A Practical Guide for Managing a Multi-generational Household

Managing a home of any size with more than one generation is a tough challenge. Just ask any parent. If you have kids, you have a multi-generational home. Generational needs are different. What is common for an adult may be a safety issue for a child. What is safe for a 10-year-old may be deadly to a toddler. 

The situation is not any easier when the other generation is older rather than younger. The dream bathroom of someone in their late thirties may be a nightmare to someone in their late sixties. These types of practical issues are compounded when the multi-generational living situation wasn’t planned from the beginning. It is always more difficult to retrofit than to start out with a particular configuration in mind.

Safety is not the only issue to consider. There is also the matter of entertainment, medical conditions, and transportation. All of these things present different challenges depending on the generation dealing with them. Managing it all can be a handful, especially when all three generations are sharing the same space and resources. Here is a practical guide to dealing with the unique challenges of a multi-generational household:


When young and healthy people buy houses with stairs, they are not envisioning themselves as elderly people with knee and hip replacements. They think they will be forever 21 with perfect skin, an even smile, and a head full of hair rivaled only by heavy metal bands from the 80s. 

Perhaps they think they will sell the house before they get too old to enjoy it. But those plans will be shaken up if they have to care for aging parents. Suddenly that luxurious home is not so accessible to everyone. Fortunately, the best stair chair lift installers can retrofit most staircases with a mechanism capable of lifting a person up the stairs rather than them making the climb down.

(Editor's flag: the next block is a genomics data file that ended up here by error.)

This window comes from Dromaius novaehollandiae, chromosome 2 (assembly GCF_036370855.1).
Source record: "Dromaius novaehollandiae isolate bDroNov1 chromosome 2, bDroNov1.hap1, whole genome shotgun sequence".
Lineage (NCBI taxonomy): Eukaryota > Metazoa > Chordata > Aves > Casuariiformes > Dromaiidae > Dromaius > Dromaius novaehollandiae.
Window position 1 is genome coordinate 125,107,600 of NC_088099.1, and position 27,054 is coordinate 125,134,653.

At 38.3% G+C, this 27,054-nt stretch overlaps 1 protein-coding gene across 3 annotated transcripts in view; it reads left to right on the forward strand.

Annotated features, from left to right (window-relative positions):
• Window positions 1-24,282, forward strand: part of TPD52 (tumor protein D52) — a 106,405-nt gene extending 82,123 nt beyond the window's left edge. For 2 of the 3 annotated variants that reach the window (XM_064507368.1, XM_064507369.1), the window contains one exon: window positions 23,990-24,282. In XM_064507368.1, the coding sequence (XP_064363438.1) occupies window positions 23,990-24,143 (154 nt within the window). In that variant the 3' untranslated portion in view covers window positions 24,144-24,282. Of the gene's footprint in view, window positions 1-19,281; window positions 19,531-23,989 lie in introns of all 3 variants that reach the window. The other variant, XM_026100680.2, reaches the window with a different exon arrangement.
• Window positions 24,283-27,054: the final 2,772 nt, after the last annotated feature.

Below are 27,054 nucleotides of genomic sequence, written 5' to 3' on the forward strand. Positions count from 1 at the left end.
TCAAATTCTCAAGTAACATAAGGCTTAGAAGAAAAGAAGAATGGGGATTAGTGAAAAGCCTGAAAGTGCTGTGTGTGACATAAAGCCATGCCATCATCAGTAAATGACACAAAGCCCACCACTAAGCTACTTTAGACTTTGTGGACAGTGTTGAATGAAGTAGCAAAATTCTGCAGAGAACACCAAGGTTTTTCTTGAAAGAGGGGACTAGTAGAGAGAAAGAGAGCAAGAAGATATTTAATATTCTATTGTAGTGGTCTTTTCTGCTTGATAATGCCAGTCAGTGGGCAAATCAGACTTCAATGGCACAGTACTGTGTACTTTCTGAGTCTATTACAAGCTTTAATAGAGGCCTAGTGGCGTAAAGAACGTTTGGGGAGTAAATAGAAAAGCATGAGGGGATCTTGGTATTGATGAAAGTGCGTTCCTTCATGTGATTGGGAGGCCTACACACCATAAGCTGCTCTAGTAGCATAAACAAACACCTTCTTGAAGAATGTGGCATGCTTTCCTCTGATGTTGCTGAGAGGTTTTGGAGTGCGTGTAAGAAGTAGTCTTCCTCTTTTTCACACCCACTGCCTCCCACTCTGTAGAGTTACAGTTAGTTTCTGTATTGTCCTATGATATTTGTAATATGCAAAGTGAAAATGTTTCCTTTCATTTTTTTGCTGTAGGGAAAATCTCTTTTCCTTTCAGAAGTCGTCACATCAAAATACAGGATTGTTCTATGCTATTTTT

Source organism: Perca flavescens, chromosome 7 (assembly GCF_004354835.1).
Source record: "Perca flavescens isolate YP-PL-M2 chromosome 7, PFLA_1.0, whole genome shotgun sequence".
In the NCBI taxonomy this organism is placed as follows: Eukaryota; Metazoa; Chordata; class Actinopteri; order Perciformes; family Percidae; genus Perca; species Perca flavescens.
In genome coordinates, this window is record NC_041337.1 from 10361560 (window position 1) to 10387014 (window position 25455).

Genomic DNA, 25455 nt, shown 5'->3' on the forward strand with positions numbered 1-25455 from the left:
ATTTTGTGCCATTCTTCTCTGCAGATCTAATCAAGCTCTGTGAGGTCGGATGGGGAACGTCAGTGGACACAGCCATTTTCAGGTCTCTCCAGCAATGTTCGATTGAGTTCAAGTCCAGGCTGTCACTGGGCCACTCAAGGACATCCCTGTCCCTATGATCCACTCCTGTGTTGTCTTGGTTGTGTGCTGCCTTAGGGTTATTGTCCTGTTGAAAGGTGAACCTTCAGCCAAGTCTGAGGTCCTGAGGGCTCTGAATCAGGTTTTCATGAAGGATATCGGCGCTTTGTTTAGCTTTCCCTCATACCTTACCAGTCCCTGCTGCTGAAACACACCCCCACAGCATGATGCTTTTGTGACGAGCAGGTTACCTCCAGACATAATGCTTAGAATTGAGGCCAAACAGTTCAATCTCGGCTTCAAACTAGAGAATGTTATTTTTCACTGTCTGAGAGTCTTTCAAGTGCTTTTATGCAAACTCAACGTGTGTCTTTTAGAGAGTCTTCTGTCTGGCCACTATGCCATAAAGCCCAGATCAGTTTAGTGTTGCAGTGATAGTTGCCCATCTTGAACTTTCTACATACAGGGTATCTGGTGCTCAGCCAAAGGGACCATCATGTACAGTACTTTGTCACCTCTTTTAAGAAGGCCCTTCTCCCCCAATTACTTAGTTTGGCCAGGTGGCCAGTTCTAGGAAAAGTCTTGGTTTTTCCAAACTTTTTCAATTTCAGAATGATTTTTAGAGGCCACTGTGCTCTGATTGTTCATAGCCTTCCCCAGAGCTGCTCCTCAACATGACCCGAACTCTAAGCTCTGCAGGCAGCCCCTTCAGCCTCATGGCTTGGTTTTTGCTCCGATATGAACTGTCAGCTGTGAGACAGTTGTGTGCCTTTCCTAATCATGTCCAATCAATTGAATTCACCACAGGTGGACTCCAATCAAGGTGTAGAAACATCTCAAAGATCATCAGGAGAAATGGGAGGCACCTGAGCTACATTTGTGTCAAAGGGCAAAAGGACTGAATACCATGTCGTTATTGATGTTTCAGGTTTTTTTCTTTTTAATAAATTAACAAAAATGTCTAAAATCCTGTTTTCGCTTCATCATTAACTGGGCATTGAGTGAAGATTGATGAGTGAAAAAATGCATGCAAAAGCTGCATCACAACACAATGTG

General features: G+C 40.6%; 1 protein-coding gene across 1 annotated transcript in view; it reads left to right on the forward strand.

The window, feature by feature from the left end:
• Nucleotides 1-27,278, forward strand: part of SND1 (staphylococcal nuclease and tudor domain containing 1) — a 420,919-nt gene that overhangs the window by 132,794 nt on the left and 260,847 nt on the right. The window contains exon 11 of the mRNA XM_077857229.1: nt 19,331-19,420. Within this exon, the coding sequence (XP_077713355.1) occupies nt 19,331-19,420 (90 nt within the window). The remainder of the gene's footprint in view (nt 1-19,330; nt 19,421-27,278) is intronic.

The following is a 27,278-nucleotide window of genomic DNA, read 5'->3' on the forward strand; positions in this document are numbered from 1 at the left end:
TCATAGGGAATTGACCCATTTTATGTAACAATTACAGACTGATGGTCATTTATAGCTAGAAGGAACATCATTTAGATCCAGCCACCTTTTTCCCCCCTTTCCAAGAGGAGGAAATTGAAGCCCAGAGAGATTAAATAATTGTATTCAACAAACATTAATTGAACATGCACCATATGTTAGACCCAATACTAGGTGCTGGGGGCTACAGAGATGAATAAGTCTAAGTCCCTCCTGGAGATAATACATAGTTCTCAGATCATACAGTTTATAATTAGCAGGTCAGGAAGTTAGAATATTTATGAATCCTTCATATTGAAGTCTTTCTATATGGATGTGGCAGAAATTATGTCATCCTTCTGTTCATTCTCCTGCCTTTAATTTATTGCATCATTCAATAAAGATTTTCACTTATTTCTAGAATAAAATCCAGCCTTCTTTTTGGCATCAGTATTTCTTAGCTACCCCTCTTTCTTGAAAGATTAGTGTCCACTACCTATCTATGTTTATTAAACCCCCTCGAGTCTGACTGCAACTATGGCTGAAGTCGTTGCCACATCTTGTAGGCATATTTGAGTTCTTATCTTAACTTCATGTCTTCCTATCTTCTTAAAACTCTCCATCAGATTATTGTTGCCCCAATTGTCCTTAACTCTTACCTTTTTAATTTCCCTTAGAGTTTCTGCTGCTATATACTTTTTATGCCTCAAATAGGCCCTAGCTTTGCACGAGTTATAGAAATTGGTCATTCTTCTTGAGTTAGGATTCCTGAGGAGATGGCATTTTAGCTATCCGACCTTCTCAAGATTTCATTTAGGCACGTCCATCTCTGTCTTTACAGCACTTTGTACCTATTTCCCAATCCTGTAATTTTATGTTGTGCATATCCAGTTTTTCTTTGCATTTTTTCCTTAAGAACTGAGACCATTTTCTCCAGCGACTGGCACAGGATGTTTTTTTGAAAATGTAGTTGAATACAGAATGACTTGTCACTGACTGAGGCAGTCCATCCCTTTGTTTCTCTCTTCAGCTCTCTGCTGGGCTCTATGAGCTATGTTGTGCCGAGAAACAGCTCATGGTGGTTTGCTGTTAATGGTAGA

Other accessibility considerations involve moving the furniture around, or even getting rid of some of the furniture to make way for a person to move around more freely with a cane or walker. Generations on both ends means baby gates at both the top and bottom of the stairs that work with the stair lift. On the one hand, you have to make the home more accessible. On the other hand, less so. It may be best to reconsider that house with stairs before you buy.


One of the eldercare options you have to consider is placing a beloved senior in a nursing home. It could be that an in-home nurse can do what is needed, allowing you to take care of your parents in-home. Some insurance policies will cover most of the cost of a visiting nurse who only has to perform limited duties. That is a lot less expensive for the insurance company than paying for a nursing home and 24 hour care.

In terms of money, you may need to budget for both a nurse and a babysitter. Both generations will need looking after when you take a break from care-taking duties. The good news is that cities with public transportation usually have options for transporting seniors with door to door service for little to no cost. Look up paratransit resources in your city for more information. You’re on your own for soccer practice.


There is a good chance that seniors and teens will have very different tastes in TV and music. To cope with this, you can purchase the family plan of your favorite streaming service so that everyone can listen to the music they enjoy. The same can be done with TV entertainment. You can get something like Hulu TV or Netflix and make a different profile for every member of the family. You can control parental settings for the kids while the parents watch whatever they like.

Multi-generational homes have their challenges. But they also have their benefits like being surrounded by the most important people in your life. Just make sure the home is accessible to all, has options for nurses and sitters that can relieve you from time to time, and has a range of entertainment that will please anyone from any era.